10 Must-Read Books for Fall 2015
Nothing like fall book releases to make you want to run out and buy the latest novels, curl up in an armchair with a cup of tea and settle down as the chill begins to set in.
This fall has a wonderful mix of established and new authors offering forth their literary efforts to readers across the continent. Their books will take you around the world, spanning continents and, in some cases, centuries. Some wild adventures, somber mourning, political spoofs and love lost and found again will bring you into fall.
Here are 10 picks for you to look forward to:
Jonathan Franzen’s much anticipated latest novel is a departure from his past works which focused on the American family. This one traces the journey of a political activist from East Germany and his American intern who follows him to Bolivia where they operate a media and government-watch organization.
Isabel Allende’s story that spans the globe from Poland to San Francisco, during WWII, this story tells the tale of political refugee Alma Belasco and her unlikely romance with the son of a Japanese gardener in her aunt and uncle’s house in San Francisco. Ichimei, the gardener’s son, is sent away to a Japanese internment camp and they are never reunited but remain in each other’s thoughts over the course of their lives. Then Alma begins to receive gifts in her nursing home that are suspected to be from Ichimei. A story that interweaves politics, fate and passion.
3. Death by Water.
Nobel Literature laureate Kenzaburo Oe’s new novel is a captivating mixture of Japanese folklore, memoir and meta-fiction. The plot features a celebrated writer whose father had drowned and who’s grieving process included writing a book about it. The book’s first sentence sets up the story beautifully: “The year I went off to university in Tokyo, something fateful happened when I returned home to Shikoku for one in the last in a series of traditional Buddhist services for my father.”
It is as surreal as any of Margaret Atwood’s previous novels with the plot centering on a social experiment which allows couple Charmaine and Stan to live in a luxurious suburban home in exchange for agreeing to live in a prison cell every two months. While they’re serving their time in prison, another couple lives in their home. Eventually, the connection between the couples leads to feelings of sexual attraction, guilt and paranoia.
5. Two Years, Eight Months and Twenty-Eight Nights.
It is author Salman Rushdie’s modern take on Arabian Nights. With figures such as Henry James, Mel Brooks, Mickey Mouse and Aristotle, it’s an eclectic, comical and thoroughly entertaining tale. Weaving the forces of good and evil throughout the ages from 12th century Arabia to modern day New York, Rushdie travels through time and space to bring us this magical twist on a classic story. The first line he delivers sets you up for the ride: “Very little is known, though much has been written, about the true nature of the jinn, the creatures made of smokeless fire.”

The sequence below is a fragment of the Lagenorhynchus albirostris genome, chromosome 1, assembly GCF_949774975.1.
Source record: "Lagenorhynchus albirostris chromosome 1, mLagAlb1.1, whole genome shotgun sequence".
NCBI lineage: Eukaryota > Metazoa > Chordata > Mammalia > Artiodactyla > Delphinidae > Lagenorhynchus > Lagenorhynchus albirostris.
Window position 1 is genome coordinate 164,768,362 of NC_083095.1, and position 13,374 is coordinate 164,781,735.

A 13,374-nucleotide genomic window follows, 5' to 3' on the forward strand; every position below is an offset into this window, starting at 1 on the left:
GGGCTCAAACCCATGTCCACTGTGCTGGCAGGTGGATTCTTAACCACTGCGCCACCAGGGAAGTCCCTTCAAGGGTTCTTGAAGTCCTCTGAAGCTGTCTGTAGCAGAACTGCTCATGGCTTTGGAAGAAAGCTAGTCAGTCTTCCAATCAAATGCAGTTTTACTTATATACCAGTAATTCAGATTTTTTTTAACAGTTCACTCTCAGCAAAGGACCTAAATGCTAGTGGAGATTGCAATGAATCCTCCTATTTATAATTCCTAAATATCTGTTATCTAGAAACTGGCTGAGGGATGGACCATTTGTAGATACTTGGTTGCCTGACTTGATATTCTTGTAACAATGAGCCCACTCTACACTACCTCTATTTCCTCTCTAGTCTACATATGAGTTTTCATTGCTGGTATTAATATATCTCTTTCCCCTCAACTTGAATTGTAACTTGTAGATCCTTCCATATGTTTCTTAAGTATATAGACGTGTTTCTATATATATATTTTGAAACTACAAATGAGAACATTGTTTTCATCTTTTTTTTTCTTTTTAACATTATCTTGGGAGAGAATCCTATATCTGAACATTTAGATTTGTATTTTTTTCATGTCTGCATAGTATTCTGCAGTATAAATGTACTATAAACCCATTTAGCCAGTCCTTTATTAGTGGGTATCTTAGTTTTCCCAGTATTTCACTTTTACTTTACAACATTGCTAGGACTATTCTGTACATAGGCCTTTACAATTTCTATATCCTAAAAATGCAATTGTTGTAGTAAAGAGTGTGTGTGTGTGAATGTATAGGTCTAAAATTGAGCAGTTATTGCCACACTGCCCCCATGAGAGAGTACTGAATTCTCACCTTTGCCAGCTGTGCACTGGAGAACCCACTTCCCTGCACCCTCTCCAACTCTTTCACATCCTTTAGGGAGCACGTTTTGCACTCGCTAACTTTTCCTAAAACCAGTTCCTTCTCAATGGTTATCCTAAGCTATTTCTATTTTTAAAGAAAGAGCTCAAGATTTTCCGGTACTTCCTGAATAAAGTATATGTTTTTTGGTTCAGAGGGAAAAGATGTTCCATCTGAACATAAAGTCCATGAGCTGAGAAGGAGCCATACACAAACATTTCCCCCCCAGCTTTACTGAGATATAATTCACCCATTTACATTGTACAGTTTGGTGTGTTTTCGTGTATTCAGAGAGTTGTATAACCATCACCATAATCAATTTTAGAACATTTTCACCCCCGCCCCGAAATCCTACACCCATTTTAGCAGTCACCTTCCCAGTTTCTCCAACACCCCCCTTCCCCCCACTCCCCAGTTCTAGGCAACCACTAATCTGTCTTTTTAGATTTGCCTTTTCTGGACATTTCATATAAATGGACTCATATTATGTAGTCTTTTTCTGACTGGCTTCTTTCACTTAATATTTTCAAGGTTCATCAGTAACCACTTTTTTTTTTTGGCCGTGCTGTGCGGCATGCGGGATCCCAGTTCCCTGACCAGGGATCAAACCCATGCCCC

6. M Train.
Patti Smith’s follow-up memoir to her celebrated Just Kids, M Train traces the singer’s artistic path through narratives that span 18 subway stations across New York City. In this new memoir, Smith takes us to the cafes where she used to drink black coffee and muses about her thoughts on other artists such as Frida Kahlo, Jean Genet and Sylvia Plath. She recounts the tragic 1994 death of her husband Fred Smith and its long-standing effect on her.
7. Fates and Furies.
Lauren Groff’s third novel is about the twenty year marriage of Lotto and Matthilde. Already garnering raves by Publisher’s Weekly and one of the most popular books on display at BookExpo America, Groff’s novel about marriage, co-habitation, betrayal and heartache follows the arc of a long-term marriage. A comment on the beauty and hope of loving someone, as well as the tragic disappointments that sometimes come along with it.
National Book Foundation winner “Five Under 35”, Mexican writer Valeria Luiselli spins a mighty elaborate story of unparalleled traveling auctioneer Gustavo “Highway” Sanchez Sanchez. Set in Mexico City and following Sanchez Sanchez through more adventures than you could count, as well as racking up unusual talents such as imitating Janis Joplin and standing an egg upright on a table, the book gets its name from the fact that he’s planning to replace his teeth. That and the fact that he happens to be in possession of a pair of dentures he swears belonged to Marilyn Monroe. Fun, wacky and defined by Granta as “delightfully unclassifiable”, reading this novel is an adventure in itself.
9. Numero Zero.
Celebrated Italian writer Umberto Eco offers a fascinating conspiracy theory about Italy’s famous dictator Benito Mussolini. Moving back and forth from 1945 to 1992, the plot revolves around the idea that Mussolini’s death may have been faked. The book features a love story between a ghost writer and a celebrity gossip writer who find a dead body in an alley in Milan. Theories begin to spin including the murder of Pope John Paul I, the Italian secret service and the CIA. The timing is right as 1992 marks the beginning of the truly tragi-comic era in Italian politics.
10. Man Tiger & Beauty is a Wound.
They are written by Eka Kurniawan and translated by Labodalih Sembiring and Annie Tucker respectively. Eka Kurniawan has broken onto the literary stage with stories that evoke the oral traditions of his home village in Indonesia. Man Tiger is the story of Margio, a young man who is also half white tiger. Beauty is a Wound is about a prostitute who rises from the dead as set forth in the first line; “One afternoon on a weekend in March, Dewi Ayu rose from her grave after being dead for twenty-one years.” Both books have earned enormous critical acclaim for their originality and scope of human suffering and spirit.